Americans are having second thoughts about genetically modified food after years of paying little attention while consumers in Europe were in hysterics.
Since the early 1990s, genetically modified grains and vegetables have turned up on produce shelves and as ingredients in processed food. But that's changing as consumers, legislators and even federal regulators begin to raise questions about the safety of biotech food and about farmers' problems caused by genetically modified seeds.
The industry hopes to ward off regulatory action with more lobbying; that's a mistake. The questions about what has become known as GM food must be answered, not shoved aside.
As in Europe, many U.S. consumers have now become jumpy about food with altered genes. They raise reasonable questions about the unknown risks, the unintended consequences or the long-term effects of genetic engineering--from the potential escape of modified traits into wild species to the effect on infants of eating plants that produce their own pesticides to mutations producing harmful side effects. Others demand clear labeling simply because they want to have a choice.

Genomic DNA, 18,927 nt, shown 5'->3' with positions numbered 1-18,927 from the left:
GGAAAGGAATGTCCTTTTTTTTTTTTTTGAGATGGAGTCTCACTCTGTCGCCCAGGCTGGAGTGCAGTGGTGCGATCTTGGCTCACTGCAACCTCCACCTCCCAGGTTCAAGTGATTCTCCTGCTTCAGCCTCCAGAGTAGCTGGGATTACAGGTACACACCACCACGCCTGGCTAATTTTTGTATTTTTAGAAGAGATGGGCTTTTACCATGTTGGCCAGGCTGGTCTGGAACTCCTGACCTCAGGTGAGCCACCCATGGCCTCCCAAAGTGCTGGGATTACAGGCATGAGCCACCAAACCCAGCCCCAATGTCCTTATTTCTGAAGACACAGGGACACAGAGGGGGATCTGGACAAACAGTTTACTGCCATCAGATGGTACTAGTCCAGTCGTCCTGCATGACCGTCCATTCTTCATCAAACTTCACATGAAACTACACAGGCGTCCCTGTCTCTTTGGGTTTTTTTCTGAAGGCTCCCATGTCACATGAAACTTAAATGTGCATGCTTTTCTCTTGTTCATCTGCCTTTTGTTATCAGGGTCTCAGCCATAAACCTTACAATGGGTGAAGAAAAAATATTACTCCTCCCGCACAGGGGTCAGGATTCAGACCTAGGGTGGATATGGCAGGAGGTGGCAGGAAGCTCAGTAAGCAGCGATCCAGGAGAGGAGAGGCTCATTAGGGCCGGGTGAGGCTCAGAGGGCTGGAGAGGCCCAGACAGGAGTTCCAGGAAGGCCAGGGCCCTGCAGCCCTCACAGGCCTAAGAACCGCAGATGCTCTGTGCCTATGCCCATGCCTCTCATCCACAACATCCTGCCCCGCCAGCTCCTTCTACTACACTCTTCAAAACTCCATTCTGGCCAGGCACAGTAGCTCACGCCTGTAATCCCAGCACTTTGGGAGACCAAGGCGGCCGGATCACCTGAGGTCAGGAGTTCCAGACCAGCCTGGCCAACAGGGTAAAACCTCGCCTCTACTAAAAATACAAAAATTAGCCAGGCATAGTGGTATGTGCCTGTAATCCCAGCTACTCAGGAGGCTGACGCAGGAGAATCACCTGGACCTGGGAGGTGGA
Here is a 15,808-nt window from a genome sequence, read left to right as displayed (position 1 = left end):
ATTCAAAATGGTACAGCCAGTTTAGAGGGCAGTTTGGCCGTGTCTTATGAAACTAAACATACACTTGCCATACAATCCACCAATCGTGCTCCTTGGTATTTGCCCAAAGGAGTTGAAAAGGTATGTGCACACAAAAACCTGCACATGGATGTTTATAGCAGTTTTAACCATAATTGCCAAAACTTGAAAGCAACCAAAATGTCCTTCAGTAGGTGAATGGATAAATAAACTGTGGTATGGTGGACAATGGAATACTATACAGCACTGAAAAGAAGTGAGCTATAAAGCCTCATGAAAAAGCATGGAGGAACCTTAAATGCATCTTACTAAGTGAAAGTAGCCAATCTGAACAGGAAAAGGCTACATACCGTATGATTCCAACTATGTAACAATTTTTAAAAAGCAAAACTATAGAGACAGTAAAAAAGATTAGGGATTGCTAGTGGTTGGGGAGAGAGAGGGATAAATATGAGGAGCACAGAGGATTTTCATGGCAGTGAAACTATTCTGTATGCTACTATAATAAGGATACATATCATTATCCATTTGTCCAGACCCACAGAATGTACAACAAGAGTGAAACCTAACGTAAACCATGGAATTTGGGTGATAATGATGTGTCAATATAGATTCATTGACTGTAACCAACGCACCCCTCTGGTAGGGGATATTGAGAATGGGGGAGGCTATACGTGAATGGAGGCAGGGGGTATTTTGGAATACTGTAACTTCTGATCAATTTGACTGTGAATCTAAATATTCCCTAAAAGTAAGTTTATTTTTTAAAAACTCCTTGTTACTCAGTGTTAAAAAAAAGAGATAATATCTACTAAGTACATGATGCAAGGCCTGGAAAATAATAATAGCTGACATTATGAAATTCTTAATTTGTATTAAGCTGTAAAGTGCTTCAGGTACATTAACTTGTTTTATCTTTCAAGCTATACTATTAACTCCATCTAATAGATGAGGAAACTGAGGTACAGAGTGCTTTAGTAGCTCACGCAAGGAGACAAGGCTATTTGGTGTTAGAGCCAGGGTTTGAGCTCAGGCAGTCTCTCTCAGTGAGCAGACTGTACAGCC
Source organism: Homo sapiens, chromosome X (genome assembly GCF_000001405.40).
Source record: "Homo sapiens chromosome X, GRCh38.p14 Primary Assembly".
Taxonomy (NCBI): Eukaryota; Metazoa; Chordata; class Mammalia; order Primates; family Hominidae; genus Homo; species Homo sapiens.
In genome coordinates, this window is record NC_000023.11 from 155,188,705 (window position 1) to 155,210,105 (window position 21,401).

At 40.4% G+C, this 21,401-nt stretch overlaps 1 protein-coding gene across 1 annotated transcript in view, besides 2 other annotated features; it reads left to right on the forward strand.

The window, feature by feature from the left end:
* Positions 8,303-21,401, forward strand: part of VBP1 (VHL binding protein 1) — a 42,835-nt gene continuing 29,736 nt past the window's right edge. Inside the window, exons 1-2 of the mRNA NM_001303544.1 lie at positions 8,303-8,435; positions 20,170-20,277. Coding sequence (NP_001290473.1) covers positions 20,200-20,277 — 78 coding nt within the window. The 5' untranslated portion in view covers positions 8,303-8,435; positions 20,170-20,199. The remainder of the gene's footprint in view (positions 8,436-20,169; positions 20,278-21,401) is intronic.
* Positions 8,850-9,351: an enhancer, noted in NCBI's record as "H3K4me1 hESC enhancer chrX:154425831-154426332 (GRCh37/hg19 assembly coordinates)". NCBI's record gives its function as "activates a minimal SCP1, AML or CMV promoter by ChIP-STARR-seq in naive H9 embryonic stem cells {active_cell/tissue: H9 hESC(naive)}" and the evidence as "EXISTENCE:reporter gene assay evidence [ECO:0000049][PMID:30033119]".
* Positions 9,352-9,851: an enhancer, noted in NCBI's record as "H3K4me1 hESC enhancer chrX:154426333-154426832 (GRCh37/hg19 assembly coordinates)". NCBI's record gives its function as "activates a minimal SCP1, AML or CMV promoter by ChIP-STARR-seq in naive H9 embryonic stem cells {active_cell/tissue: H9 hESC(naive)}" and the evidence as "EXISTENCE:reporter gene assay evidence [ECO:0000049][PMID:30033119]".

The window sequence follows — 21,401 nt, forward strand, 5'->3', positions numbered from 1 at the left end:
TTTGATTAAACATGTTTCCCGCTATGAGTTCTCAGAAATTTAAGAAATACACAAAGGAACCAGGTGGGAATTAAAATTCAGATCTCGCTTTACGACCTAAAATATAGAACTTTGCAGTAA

U.S. government safety and environmental agencies say that test after test has found the food safe to grow and eat. But caveats are beginning to multiply. Agriculture Secretary Dan Glickman, whose department has admitted that the tests are fine as far as they go, said "there are many more questions that haven't been thought of, much less answered." The Food and Drug Administration was sure back in 1992 that no labeling of GM food was needed. Last month, it held a series of hearings around the country to take a closer look. Glickman now concedes that some kind of consumer labeling of GM food might be inevitable.
Monsanto and other leading producers of GM seeds are also under assault in the courts. A handful of farmers filed a class-action suit Dec. 14, claiming that the plaintiffs were defrauded by safety claims on GM seeds. The companies were also accused of illegally controlling the supply of the seeds.
Litigation is hardly the best forum for the determination of scientific issues. Moreover, most farmers like the souped-up corn or soybeans and do not consider themselves to be Monsanto's dupes. But the lawsuit sends a clear signal to the industry that the opposition to the new technology must be taken seriously.
The industry, instead of fighting its ultimate customers, should concentrate on trying to build public confidence in the new technology.